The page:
By Anna Lynn Spitzer
Irvine, Ca, June 13th, 2013 -- Academics, innovators, entrepreneurs and would-be moguls crowded into the Calit2 Auditorium last week to hear five seasoned pros divulge the finer points of creating prosperous companies from startup ventures.
Now in its eighth year, the semiannual Calit2 Igniting Technology event – this installment was “From Pitch to Rich,” – is sponsored by intellectual property law firm Knobbe, Martens, Olson and Bear. KMOB partner Michael Guiliana moderated the program.
Jeff Greenberg, CEO of UC Irvine startup Hiperwall, Inc., kicked off the presentations, citing one of the world’s most profitable companies to illustrate the difference between innovators and entrepreneurs. Apple, “one of the most successful startups in the history of the world,” was founded by one of each. Innovator Steve Wozniak created the technology but entrepreneur Steve Jobs turned those computers into a successful business, Greenberg said.
Greenberg is an entrepreneur. Armed with a master’s degree in computer science and an MBA, he partnered with Steve Jenks and Sung-Jin Kim, two of the researchers who developed the original HIPerWall as an NSF-funded research project in Calit2’s Visualization Lab. The three have built Hiperwall Inc. into a global company with several hundred customers who purchase the visualization displays for a wide variety of applications, including security, advertising, law-enforcement, medicine and education.
While Jenks and Kim worked to redefine the project and shape it into a market-ready product, Greenberg was meeting with potential customers, investigating the competition and devising a marketing strategy. “I had to learn about what people wanted and needed, what the competition was doing and how we could fit into the competitive landscape,” he said.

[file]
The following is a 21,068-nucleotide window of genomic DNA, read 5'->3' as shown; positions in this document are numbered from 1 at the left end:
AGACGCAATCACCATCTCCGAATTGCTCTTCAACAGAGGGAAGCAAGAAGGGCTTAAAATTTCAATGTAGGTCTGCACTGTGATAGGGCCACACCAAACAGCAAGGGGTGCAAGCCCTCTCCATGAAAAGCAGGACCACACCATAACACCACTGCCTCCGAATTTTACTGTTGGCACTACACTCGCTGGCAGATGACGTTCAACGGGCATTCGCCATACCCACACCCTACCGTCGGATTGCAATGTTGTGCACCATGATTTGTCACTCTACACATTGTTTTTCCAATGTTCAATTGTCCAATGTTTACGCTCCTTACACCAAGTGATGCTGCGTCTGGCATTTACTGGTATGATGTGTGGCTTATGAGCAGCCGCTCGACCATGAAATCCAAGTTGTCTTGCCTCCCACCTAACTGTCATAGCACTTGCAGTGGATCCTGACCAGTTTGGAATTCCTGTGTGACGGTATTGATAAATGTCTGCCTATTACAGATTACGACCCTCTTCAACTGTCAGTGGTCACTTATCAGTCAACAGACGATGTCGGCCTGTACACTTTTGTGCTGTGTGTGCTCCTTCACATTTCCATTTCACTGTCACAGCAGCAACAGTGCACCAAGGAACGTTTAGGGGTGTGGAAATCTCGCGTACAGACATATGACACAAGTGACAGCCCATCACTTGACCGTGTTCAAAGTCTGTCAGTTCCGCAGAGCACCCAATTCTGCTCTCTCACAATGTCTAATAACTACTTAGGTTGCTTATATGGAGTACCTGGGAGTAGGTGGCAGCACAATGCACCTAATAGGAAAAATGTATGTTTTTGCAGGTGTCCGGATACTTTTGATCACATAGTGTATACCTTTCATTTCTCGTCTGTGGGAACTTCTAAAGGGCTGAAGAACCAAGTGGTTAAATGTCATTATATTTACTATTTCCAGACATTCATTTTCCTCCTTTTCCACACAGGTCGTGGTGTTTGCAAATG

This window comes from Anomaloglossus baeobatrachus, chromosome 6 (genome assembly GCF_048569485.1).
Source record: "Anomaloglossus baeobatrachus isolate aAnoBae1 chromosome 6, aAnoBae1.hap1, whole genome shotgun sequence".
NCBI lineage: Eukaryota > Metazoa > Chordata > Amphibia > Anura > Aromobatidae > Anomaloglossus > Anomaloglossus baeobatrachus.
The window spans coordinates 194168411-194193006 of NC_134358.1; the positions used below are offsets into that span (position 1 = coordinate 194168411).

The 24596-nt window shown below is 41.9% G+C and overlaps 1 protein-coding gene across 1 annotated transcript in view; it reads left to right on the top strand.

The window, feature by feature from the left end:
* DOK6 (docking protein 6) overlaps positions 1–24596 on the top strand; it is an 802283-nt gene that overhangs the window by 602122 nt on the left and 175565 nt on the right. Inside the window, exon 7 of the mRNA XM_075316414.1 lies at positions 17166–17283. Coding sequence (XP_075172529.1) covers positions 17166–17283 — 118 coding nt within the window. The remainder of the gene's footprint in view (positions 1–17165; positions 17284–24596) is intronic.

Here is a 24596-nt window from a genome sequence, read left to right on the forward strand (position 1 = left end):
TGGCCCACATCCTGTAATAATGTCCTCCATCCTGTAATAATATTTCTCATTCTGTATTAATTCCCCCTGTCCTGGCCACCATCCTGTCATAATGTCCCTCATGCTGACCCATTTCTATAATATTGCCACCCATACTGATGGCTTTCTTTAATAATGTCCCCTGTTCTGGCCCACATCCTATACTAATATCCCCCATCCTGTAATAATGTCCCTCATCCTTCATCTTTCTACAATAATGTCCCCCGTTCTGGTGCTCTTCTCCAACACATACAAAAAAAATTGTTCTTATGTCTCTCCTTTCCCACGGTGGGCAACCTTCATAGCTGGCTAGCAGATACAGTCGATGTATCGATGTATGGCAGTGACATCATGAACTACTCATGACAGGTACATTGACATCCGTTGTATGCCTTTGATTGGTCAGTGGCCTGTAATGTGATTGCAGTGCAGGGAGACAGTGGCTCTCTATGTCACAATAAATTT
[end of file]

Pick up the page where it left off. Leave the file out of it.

“A lot of people say, ‘oh, that’s just a little business stuff and I can do that,’” Greenberg continued. “But just because you’re an innovator who wants to become an entrepreneur, that doesn’t mean you have the skills that are necessary.”
Greenberg’s advice: hire business professionals. “Whether it’s marketing, manufacturing, accounting or sales … bring in people who are very different from yourself, who have the skills you don’t have, so you can make the transition from the lab to the commercial marketplace.”
Dr. Brian Wong is an innovator. The self-professed “ideas guy” is a UCI otolaryngologist/head and neck surgeon who has spun his research into a biomedical technology company. Praxis BioSciences, housed in Calit2’s TechPortal incubator, develops biomedical equipment, including a cartilage cutter, a sinus illuminator and a smart-device sound-amplification and hearing-test application.
Wong, who was an engineer before he went to medical school, said doctors and engineers share a common goal. “Ultimately, you want to work your way out of a job. You want to solve problems; you want to create things that eliminate problems for other people.”